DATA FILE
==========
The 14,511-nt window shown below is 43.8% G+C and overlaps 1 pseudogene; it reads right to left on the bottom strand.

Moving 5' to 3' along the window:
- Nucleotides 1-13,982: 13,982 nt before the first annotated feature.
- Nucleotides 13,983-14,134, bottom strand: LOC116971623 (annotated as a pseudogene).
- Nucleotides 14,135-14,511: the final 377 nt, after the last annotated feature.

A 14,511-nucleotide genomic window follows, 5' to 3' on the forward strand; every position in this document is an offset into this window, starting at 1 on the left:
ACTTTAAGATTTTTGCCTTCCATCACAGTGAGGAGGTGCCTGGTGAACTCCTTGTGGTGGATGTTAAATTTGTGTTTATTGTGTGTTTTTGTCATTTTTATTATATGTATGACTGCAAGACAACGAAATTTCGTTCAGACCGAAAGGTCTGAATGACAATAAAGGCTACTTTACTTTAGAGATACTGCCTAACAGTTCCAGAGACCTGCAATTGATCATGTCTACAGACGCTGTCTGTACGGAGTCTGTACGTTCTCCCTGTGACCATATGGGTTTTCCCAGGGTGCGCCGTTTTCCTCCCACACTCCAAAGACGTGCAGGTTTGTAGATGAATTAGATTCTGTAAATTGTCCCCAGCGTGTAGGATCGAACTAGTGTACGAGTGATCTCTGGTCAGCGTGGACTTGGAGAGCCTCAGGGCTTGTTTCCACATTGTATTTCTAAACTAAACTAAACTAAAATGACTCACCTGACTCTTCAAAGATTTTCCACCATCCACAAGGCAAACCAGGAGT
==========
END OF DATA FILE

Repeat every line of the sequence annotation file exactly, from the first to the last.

The 14,511-nt window shown below is 43.8% G+C and overlaps 1 pseudogene; it reads right to left on the bottom strand.

Moving 5' to 3' along the window:
- Nucleotides 1-13,982: 13,982 nt before the first annotated feature.
- Nucleotides 13,983-14,134, bottom strand: LOC116971623 (annotated as a pseudogene).
- Nucleotides 14,135-14,511: the final 377 nt, after the last annotated feature.

A 14,511-nucleotide genomic window follows, 5' to 3' on the forward strand; every position in this document is an offset into this window, starting at 1 on the left:
ACTTTAAGATTTTTGCCTTCCATCACAGTGAGGAGGTGCCTGGTGAACTCCTTGTGGTGGATGTTAAATTTGTGTTTATTGTGTGTTTTTGTCATTTTTATTATATGTATGACTGCAAGACAACGAAATTTCGTTCAGACCGAAAGGTCTGAATGACAATAAAGGCTACTTTACTTTAGAGATACTGCCTAACAGTTCCAGAGACCTGCAATTGATCATGTCTACAGACGCTGTCTGTACGGAGTCTGTACGTTCTCCCTGTGACCATATGGGTTTTCCCAGGGTGCGCCGTTTTCCTCCCACACTCCAAAGACGTGCAGGTTTGTAGATGAATTAGATTCTGTAAATTGTCCCCAGCGTGTAGGATCGAACTAGTGTACGAGTGATCTCTGGTCAGCGTGGACTTGGAGAGCCTCAGGGCTTGTTTCCACATTGTATTTCTAAACTAAACTAAACTAAAATGACTCACCTGACTCTTCAAAGATTTTCCACCATCCACAAGGCAAACCAGGAGT